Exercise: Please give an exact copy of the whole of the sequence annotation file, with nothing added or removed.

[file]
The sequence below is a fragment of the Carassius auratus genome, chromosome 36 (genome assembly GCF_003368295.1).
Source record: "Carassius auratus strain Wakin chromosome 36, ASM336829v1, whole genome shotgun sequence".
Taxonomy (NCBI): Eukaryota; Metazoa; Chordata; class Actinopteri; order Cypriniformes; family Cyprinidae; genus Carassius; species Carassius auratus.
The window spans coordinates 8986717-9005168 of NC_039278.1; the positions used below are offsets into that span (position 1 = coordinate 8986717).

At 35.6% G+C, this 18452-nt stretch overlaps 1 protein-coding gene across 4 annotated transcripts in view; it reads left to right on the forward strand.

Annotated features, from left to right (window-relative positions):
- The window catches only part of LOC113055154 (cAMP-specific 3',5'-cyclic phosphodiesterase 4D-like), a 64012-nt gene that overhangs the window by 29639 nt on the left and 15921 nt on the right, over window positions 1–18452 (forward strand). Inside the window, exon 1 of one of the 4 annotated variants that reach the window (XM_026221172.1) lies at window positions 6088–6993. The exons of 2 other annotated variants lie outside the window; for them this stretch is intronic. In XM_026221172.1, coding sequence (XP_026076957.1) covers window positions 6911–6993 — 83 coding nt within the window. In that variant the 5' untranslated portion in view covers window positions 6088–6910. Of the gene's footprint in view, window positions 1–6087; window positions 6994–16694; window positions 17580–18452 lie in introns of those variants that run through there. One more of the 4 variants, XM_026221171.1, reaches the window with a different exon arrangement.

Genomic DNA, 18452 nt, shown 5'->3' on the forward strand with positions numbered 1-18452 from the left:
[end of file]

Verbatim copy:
The sequence below is a fragment of the Carassius auratus genome, chromosome 36 (genome assembly GCF_003368295.1).
Source record: "Carassius auratus strain Wakin chromosome 36, ASM336829v1, whole genome shotgun sequence".
Taxonomy (NCBI): Eukaryota; Metazoa; Chordata; class Actinopteri; order Cypriniformes; family Cyprinidae; genus Carassius; species Carassius auratus.
The window spans coordinates 8986717-9005168 of NC_039278.1; the positions used below are offsets into that span (position 1 = coordinate 8986717).

At 35.6% G+C, this 18452-nt stretch overlaps 1 protein-coding gene across 4 annotated transcripts in view; it reads left to right on the forward strand.

Annotated features, from left to right (window-relative positions):
- The window catches only part of LOC113055154 (cAMP-specific 3',5'-cyclic phosphodiesterase 4D-like), a 64012-nt gene that overhangs the window by 29639 nt on the left and 15921 nt on the right, over window positions 1–18452 (forward strand). Inside the window, exon 1 of one of the 4 annotated variants that reach the window (XM_026221172.1) lies at window positions 6088–6993. The exons of 2 other annotated variants lie outside the window; for them this stretch is intronic. In XM_026221172.1, coding sequence (XP_026076957.1) covers window positions 6911–6993 — 83 coding nt within the window. In that variant the 5' untranslated portion in view covers window positions 6088–6910. Of the gene's footprint in view, window positions 1–6087; window positions 6994–16694; window positions 17580–18452 lie in introns of those variants that run through there. One more of the 4 variants, XM_026221171.1, reaches the window with a different exon arrangement.

Genomic DNA, 18452 nt, shown 5'->3' on the forward strand with positions numbered 1-18452 from the left: